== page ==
According to the military, over 10,000 troops went through training at Lotar in 2018, and troops from the school have taken part in 23 drills overseas. Lotar troops have taken part in 100 operational missions over the past year. The instructors at the school are all combat soldiers and are responsible for training all IDF units in counter-terrorism, and if needed, take part in operational activities as well.

In the past year, Abu has also taken the training of urban combat to all frontline soldiers who will enter enemy territory. “We have great synergy with all units in the IDF,” he said, explaining that Lotar partners with the newly opened Commando School and that troops from other elite units come to the Adam Facility for several weeks to train.

IDF's LOTAR Counter-Terror School training troops for future warfare (Credit: YONATAN SINDEL/FLASH 90)

Lotar’s Counterterrorism Unit specializes in teaching troops tactics and high-altitude warfare, where troops referred to as “monkeys,” rappel from rooftops or helicopters to neutralize threats and rescue hostages.

Troops in the Oketz canine unit also train at Lotar. The unit was established in 1974 and is considered part of the army’s elite special forces, with the dogs and their handlers attached to all of the army’s combat units, filling several important tasks such as detecting explosives and weapons, chasing and attacking wanted suspects, and taking part in search and rescue missions. “Armies from across the world knock on our door to learn about Oketz,” the senior officer said. “We train all year, in Israel and abroad, with our troops and our dogs.”

IDF's LOTAR Counter-Terror School training troops for future warfare (Credit: YONATAN SINDEL/FLASH 90)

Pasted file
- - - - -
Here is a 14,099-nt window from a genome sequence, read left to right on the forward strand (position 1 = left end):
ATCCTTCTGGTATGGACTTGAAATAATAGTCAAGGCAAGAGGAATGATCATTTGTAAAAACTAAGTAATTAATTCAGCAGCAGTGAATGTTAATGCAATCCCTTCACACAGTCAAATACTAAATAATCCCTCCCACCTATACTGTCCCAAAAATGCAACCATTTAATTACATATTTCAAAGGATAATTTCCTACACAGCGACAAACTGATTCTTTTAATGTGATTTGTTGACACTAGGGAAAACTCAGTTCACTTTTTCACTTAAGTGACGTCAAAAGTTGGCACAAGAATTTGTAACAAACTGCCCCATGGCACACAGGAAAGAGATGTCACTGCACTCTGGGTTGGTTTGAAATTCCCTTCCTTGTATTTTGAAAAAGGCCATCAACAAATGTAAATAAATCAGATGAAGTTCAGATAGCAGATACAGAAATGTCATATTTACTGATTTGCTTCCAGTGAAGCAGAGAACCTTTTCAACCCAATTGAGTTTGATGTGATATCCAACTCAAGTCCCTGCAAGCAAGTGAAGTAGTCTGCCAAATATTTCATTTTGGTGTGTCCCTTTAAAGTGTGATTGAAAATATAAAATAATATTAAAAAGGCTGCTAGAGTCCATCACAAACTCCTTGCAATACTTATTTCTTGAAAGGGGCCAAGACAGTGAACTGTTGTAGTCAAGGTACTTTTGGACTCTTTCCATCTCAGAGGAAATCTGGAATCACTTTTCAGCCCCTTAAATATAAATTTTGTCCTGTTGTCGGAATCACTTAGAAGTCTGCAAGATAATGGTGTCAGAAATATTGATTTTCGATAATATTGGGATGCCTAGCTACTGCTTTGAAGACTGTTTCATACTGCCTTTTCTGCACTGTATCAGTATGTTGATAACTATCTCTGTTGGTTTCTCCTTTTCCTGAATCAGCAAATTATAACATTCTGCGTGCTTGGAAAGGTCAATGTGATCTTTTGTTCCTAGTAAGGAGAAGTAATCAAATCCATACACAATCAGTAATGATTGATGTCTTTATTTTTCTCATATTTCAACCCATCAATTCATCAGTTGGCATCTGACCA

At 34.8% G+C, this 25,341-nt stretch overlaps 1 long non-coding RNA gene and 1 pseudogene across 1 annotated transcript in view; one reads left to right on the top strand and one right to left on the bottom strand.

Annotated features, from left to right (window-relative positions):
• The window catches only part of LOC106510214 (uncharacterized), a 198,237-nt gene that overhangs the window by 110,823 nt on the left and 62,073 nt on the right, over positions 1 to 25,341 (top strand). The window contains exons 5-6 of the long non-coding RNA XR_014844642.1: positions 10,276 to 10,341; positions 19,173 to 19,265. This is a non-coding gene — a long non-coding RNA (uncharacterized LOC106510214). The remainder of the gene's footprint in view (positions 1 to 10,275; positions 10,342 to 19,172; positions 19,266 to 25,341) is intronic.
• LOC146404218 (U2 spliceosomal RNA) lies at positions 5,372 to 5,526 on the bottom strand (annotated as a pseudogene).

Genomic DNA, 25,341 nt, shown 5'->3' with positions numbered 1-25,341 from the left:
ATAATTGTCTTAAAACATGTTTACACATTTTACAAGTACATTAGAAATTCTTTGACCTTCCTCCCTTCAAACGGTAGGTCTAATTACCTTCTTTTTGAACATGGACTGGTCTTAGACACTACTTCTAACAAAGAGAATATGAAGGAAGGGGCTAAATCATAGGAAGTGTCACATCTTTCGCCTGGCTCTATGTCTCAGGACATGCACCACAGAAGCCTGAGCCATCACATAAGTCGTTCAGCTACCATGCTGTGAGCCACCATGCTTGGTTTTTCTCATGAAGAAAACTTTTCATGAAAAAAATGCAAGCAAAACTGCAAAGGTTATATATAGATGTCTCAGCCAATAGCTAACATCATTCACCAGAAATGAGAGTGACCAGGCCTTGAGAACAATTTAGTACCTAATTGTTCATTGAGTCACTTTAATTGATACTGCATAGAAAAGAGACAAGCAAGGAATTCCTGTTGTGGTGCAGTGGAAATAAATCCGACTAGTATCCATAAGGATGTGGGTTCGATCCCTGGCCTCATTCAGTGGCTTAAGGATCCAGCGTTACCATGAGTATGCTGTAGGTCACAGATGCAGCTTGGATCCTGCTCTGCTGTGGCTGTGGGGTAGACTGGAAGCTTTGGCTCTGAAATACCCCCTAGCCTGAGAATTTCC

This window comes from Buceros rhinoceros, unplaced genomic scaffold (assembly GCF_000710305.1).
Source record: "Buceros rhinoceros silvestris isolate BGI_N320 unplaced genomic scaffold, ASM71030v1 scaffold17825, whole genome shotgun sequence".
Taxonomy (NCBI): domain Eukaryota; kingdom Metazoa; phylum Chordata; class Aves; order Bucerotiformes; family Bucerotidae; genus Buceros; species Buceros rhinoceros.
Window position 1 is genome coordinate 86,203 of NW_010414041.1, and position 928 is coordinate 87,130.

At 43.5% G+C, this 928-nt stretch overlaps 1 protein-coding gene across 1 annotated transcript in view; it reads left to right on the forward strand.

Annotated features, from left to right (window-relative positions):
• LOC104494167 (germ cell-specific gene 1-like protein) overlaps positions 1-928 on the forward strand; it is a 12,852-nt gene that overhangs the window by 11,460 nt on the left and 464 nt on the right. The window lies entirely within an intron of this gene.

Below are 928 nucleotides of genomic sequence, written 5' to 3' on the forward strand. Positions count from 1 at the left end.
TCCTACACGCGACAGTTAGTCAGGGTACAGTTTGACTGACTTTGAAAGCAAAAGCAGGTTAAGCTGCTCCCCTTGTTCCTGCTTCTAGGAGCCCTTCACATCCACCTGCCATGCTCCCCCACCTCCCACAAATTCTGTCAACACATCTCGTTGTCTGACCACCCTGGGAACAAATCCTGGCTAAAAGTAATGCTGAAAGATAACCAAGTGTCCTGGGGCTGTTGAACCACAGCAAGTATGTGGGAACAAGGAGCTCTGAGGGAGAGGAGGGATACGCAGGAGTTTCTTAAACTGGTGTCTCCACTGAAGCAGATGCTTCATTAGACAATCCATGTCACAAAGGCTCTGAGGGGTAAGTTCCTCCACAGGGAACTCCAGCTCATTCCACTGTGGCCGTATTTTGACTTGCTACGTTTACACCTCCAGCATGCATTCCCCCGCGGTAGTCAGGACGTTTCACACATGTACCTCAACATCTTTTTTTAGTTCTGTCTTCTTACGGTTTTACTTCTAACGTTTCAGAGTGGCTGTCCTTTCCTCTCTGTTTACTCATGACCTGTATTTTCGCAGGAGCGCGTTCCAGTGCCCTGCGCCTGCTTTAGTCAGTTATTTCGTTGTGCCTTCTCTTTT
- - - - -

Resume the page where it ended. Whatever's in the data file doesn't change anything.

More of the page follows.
While Israel has not gone to war since Operation Protective Edge, Oketz has not stopped, acting as “contractors” for other units in the IDF, participating in arrests of Palestinian suspects in the West Bank and with female Oketz soldiers deployed at the various checkpoints, assisting troops in searching vehicles and Palestinians who cross into Israel.

IDF's LOTAR Counter-Terror School training troops for future warfare (Credit: YONATAN SINDEL/FLASH 90)

All snipers spend 10 weeks at Lotar, learning how to hit targets from long distances and provide cover for troops. According to the senior commander, snipers are trained to maintain extreme focus under pressure, such as during the weekly border protests along the Gaza Strip, or for urban combat situations where the enemy is able to disappear within seconds.

“Every soldier will take part in the next war and we must make sure that they will be where they need to be and be professional in order to win that next war,” the senior officer said.

IDF's LOTAR Counter-Terror School training troops for future warfare (Credit: YONATAN SINDEL/FLASH 90)